Dedicated colour Doppler imaging prior to biopsy often delineates vascular anatomy, most importantly the identification of regional arteries i.e. intercostal or internal mammary arteries. An artery may be difficult to appreciate on B mode ultrasound imaging alone, and the use of colour Doppler during a biopsy creates distracting artefact and is profoundly affected by motion. Colour Doppler ultrasound may be inaccurate in depiction of low flow, particularly if settings are not optimised. Diagnostic CEUS prior to intervention allows identification the micro- and macro-vasculature, and the truly intravascular nature of the UCA ensures recirculation and continued arterial visualisation. At present, no studies have identified a significant difference in bleeding rate post-biopsy with CEUS compared to CT or conventional ultrasound. Typically, intercostal and internal mammary arteries present the most significant risk. Imaging in real time allows avoidance of these vessels (Fig. 7), and it is suggested that CEUS results in improved selection of a needle path [13, 17] (Fig. 8).

Fig. 7
figure7

Male patient with chest wall swelling. a A CT examination showed focal soft tissue thickening (arrow) encasing the internal mammary artery (IMA) (thin arrow). b On the B mode ultrasound, the lesion (arrow) blends with striated muscle but the IMA is not seen. c CEUS defines the hypoenhancing pathological tissue (arrow) encasing the IMA (thin arrow). d, e Simultaneous B mode and CEUS imaging with an 18-gauge biopsy needle (thin arrows) advanced to the lesion avoiding the IMA (arrow). The lesion was histologically proven lymphoma

Fig. 8
figure8

Patient with Pancoast adenocarcinoma of the lung. Coronal (a) and axial (b) views show soft tissue density (thick arrows) encasing the left carotid artery and subclavian artery (thin arrows). c The tumour is seen as a hypoechoic area, ill-defined on B mode ultrasound with the subclavian artery visible on the periphery (thin arrow). d Simultaneous CEUS clearly defines the hypoenhancing lesion and the previously unseen carotid artery and subclavian artery (thin arrows). e, f Simultaneous B mode ultrasound and CEUS with the biopsy needle (thin arrows) within the hypoenhancing lesion avoiding the critical arterial structures (arrow)

Post-procedural complications

Complications from thoracic biopsy are usually restricted to either haemorrhage or pneumothorax. A pneumothorax is usually readily visible on ultrasound, particularly given the known site of iatrogenic injury. Conventional B mode ultrasound shows the absence of normal pleural sliding and a lung edge may also be seen where a transition point (“lung point”) occurs [22]. However, ultrasound cannot accurately quantify the size of a pneumothorax and conventional modalities of plain radiograph or CT are often required.

Haemorrhage may be clearly evident with backflow of blood through a coaxial needle stylet, or may be seen on a post-procedural CT. The post-procedure CT requires a repeat injection of contrast media and may be impractical. CEUS can help in the detection of a focus of haemorrhage, in particular, the presence of a bleeding intercostal or internal mammary artery. The ability of CEUS to define microvacuolar low flow enables accurate depiction of trauma in many organs and has proven utility in identification of active bleeding and pseudoaneurysm formation similar to CT [23]. CEUS features of active haemorrhage are identical to other imaging modalities, shown as an amorphous pooling of the UCA (Fig. 9). In particular, on CEUS, the pooling UCA is clearly seen as a static area and often the bleeding vessel can be identified. If haemodynamic stability is maintained initially following biopsy, a pseudoaneurysm may be appreciated as a contained swirling outpouching of UCA arising from an artery. Interventional treatments can be undertaken, including either direct US-guided thrombin injection or via a trans-arterial catheter angiographic embolisation procedure. Both techniques can utilise CEUS to confirm effective treatment and cessation of bleeding or thrombosis of a pseudoaneurysm [10, 24].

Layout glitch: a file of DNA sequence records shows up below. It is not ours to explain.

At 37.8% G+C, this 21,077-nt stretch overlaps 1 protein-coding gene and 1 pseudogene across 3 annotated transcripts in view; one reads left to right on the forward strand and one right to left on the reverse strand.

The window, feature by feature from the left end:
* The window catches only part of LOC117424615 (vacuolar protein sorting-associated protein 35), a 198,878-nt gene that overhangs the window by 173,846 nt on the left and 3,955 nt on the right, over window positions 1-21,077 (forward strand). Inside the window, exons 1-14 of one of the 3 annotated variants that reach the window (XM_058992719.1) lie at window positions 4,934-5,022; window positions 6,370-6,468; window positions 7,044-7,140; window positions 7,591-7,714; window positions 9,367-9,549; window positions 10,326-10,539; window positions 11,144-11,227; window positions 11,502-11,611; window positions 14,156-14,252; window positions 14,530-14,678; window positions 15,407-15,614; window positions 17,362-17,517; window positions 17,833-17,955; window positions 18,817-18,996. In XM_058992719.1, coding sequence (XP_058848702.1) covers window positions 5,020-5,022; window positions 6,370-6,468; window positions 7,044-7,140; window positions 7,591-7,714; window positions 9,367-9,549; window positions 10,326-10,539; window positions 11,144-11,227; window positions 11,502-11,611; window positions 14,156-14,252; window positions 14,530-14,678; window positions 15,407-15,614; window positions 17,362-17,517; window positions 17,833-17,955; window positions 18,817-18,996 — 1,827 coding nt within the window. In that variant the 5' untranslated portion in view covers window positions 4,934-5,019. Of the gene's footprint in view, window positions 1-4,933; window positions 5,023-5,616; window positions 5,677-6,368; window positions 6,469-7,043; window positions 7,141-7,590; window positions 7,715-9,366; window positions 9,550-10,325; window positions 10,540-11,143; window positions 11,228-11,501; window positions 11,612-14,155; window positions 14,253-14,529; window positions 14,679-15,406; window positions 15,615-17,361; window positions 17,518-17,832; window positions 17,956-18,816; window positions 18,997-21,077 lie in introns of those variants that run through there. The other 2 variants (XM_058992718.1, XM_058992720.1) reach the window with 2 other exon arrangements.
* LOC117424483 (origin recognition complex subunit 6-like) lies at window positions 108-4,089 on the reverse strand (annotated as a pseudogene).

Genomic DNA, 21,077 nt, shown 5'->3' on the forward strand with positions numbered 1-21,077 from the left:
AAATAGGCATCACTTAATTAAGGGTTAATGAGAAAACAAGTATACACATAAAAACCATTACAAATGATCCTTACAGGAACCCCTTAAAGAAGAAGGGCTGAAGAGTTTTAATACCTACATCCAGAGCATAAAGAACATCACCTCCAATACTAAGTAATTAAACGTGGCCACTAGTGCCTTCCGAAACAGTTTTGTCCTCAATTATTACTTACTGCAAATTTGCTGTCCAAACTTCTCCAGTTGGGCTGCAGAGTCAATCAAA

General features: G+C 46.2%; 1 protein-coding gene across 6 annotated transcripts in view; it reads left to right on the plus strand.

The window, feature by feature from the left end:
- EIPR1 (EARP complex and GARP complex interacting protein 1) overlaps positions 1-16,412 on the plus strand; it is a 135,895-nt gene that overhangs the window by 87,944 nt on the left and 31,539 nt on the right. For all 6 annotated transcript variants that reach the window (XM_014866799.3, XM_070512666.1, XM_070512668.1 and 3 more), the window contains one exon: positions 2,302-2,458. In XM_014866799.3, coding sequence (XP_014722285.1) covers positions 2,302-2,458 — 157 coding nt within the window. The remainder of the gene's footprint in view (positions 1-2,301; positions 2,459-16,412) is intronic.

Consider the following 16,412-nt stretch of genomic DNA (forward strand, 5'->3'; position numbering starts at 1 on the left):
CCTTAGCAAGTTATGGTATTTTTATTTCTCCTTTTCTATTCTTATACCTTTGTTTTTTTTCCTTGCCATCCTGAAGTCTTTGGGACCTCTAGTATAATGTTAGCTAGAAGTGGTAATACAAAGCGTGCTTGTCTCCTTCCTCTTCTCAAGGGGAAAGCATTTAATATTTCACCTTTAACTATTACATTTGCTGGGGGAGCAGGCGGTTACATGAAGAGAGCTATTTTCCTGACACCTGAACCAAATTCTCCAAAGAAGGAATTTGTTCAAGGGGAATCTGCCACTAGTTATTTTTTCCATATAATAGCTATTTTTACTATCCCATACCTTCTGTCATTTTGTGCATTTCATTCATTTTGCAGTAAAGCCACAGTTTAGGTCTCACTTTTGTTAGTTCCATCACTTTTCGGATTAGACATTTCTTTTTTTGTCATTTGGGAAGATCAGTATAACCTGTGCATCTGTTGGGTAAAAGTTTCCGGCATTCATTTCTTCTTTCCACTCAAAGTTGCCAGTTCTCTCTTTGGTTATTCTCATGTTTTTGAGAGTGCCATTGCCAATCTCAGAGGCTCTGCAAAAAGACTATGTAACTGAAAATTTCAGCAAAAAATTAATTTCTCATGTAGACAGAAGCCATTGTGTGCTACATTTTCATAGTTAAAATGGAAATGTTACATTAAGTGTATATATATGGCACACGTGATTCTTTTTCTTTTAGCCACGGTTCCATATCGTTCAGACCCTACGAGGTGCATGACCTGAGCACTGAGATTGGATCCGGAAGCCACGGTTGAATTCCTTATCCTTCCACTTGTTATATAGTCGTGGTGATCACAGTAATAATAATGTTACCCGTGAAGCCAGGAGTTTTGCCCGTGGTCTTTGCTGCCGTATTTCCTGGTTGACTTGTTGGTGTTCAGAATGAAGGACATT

Fig. 9
figure9

Patient with metastatic squamous cell carcinoma. a PET-CT examination shows a peripherally avid lesion in the costophrenic angle (arrow) with an associated pleural effusion (thin arrow). b, c Simultaneous B mode and CEUS images post-biopsy shows pooling of the UCA within the pleural effusion (thick arrow) which was static on dynamic imaging and single microbubbles (thin arrow) within the otherwise anechoic effusion. The findings are of post-biopsy haemorrhage which ceased without intervention

Conclusion

CEUS presents an additional tool for an ultrasound-guided thoracic biopsy, from a diagnostic and interventional perspective. Histological yield can be maximised whilst making fewer biopsy passes and choosing an optimised path for intervention, avoiding markedly vascularised and obvious necrotic areas. Diagnostic CEUS prior to the procedure can help in characterisation of the lesion, recognising additional features to guide the procedure and reduce complications as well as providing assessment of potential complications post-procedure.

Availability of data and materials

Not applicable.

Abbreviations

CEUS:

Contrast-enhanced ultrasound

CT:

Computed tomography

PCTB:

Percutaneous computed tomography-guided biopsy

PET:

Positron emission tomography

UCA:

Ultrasound contrast agents

UGB:

Ultrasound-guided biopsy

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GTY performed procedures and designed the manuscript. GTY, CF, ST, DR, SBP, KS, DYH and PSS all contributed to the writing and editing of the manuscript. All authors read and approved the final manuscript.

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Correspondence to Gibran T. Yusuf.

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GTY has received honoraria for Siemens and Bracco. PSS has received honoraria from Siemens, Samsung, Hitachi and Bracco, and consulting fees from ITREAS. DYH, DR, SBP, KS have no disclosures.

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Yusuf, G.T., Fang, C., Tran, S. et al. A pictorial review of the utility of CEUS in thoracic biopsies. Insights Imaging 12, 9 (2021). https://doi.org/10.1186/s13244-020-00944-w

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Keywords

  • Lung cancer
  • Contrast-enhanced ultrasound
  • CEUS
  • Biopsy
  • Pleural